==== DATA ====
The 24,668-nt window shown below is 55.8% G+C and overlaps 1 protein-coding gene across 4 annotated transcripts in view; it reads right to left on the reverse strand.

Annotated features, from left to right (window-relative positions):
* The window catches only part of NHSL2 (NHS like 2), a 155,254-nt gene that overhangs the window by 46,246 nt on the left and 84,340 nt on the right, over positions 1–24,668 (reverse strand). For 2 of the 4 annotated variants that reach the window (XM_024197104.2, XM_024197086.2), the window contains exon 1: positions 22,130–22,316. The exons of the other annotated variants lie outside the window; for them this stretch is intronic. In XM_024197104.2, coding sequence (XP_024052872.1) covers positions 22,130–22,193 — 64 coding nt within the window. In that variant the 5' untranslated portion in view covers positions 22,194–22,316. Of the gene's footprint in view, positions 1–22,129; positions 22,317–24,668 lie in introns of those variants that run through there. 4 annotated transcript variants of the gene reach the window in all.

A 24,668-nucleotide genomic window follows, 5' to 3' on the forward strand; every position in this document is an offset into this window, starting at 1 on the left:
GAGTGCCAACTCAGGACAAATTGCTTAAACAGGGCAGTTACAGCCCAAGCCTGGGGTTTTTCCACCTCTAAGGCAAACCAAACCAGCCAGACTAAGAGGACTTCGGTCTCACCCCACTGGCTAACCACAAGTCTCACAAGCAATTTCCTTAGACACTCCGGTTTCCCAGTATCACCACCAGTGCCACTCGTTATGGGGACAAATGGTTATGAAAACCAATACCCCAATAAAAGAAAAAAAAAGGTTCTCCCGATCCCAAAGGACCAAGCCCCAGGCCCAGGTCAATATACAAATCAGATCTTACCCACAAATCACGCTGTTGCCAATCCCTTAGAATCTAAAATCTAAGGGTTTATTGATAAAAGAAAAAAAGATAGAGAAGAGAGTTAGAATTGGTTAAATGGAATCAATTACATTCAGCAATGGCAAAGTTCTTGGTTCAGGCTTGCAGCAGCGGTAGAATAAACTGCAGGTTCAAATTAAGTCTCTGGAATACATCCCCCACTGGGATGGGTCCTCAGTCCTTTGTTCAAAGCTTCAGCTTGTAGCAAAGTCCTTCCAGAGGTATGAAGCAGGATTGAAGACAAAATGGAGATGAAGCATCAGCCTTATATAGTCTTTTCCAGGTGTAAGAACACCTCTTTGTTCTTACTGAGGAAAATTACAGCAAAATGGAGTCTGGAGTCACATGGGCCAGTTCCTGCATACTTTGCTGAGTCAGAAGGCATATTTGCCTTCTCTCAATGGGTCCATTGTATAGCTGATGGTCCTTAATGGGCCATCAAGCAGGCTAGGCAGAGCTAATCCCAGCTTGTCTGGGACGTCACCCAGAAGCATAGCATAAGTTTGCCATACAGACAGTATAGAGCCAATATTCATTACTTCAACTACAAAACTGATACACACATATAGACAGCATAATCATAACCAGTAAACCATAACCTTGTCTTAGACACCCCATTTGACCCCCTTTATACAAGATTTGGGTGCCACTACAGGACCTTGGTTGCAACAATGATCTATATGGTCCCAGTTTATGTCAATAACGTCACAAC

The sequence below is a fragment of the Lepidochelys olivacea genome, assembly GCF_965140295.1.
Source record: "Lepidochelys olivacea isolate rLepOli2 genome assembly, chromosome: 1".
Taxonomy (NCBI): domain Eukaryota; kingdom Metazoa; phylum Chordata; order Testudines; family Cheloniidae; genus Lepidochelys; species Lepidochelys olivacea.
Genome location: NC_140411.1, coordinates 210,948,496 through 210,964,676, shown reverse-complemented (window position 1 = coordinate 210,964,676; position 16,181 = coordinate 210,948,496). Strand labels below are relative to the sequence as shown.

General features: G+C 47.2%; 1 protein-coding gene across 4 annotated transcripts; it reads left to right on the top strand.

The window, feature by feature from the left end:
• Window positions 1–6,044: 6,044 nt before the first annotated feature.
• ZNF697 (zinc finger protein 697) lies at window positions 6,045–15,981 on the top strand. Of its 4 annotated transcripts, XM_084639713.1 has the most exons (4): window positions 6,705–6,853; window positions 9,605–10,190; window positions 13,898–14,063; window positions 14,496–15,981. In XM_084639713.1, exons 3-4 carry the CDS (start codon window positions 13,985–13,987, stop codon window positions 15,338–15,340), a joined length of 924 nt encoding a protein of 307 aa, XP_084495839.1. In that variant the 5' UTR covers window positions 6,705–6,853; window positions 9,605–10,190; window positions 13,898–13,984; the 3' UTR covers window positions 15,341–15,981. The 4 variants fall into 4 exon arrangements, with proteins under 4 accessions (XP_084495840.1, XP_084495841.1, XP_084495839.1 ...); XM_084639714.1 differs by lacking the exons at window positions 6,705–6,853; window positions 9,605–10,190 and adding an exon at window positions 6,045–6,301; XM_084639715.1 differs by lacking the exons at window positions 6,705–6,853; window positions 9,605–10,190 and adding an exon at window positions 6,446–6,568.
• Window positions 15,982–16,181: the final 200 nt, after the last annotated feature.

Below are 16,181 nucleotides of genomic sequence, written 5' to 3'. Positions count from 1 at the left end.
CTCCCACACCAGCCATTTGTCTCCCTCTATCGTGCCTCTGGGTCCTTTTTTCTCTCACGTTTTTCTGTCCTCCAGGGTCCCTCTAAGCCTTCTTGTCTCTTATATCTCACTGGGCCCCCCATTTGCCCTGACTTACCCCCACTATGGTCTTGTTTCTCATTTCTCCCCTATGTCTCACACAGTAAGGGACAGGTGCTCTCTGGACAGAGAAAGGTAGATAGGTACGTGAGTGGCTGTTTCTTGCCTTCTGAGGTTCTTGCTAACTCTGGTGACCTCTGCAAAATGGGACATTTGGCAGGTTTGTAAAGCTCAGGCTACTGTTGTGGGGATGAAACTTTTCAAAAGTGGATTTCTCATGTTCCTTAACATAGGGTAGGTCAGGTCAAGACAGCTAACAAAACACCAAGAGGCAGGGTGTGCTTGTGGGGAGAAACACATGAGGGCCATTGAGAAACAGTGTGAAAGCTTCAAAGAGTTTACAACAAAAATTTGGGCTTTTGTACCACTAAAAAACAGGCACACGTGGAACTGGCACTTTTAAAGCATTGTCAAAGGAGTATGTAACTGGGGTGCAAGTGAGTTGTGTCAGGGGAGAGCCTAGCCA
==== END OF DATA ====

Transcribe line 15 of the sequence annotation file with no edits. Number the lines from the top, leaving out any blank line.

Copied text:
Below are 16,181 nucleotides of genomic sequence, written 5' to 3'. Positions count from 1 at the left end.